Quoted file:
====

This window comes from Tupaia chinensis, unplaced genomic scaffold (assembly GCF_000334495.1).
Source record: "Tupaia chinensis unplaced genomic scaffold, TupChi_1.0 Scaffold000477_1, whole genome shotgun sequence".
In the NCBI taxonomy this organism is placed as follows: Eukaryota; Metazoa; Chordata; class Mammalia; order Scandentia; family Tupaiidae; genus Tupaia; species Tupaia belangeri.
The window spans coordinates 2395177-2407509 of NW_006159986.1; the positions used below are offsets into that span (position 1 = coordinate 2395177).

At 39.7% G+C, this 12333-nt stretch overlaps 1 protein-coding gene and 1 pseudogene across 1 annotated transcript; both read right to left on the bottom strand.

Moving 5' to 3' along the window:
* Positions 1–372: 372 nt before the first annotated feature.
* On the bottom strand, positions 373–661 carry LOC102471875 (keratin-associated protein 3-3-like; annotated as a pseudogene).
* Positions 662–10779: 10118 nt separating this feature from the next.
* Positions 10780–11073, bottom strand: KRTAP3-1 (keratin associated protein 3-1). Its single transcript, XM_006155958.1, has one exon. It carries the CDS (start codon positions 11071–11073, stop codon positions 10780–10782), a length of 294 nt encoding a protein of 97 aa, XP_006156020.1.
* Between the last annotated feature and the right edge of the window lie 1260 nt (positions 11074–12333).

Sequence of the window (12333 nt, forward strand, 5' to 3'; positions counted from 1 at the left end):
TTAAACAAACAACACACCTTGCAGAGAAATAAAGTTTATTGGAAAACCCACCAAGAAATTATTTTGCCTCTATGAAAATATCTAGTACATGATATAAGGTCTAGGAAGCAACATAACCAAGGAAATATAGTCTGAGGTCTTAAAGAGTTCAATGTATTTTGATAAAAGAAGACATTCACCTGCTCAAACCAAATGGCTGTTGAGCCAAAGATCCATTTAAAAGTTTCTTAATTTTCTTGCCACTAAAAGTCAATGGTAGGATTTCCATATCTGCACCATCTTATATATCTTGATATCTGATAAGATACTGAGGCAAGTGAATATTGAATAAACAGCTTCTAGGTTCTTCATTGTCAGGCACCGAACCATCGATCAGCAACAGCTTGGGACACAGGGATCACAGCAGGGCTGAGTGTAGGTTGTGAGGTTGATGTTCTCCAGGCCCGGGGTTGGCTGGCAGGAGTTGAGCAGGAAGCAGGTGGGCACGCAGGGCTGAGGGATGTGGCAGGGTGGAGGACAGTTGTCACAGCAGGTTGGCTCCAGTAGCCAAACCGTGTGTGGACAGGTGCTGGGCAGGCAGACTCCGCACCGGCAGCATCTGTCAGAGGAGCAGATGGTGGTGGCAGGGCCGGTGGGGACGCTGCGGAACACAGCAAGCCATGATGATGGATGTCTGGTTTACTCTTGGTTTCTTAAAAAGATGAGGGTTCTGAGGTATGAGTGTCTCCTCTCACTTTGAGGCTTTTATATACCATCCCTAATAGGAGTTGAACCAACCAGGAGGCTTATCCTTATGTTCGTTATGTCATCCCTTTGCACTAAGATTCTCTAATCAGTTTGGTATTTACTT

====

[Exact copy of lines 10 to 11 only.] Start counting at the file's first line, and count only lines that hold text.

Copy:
* Positions 10780–11073, bottom strand: KRTAP3-1 (keratin associated protein 3-1). Its single transcript, XM_006155958.1, has one exon. It carries the CDS (start codon positions 11071–11073, stop codon positions 10780–10782), a length of 294 nt encoding a protein of 97 aa, XP_006156020.1.
* Between the last annotated feature and the right edge of the window lie 1260 nt (positions 11074–12333).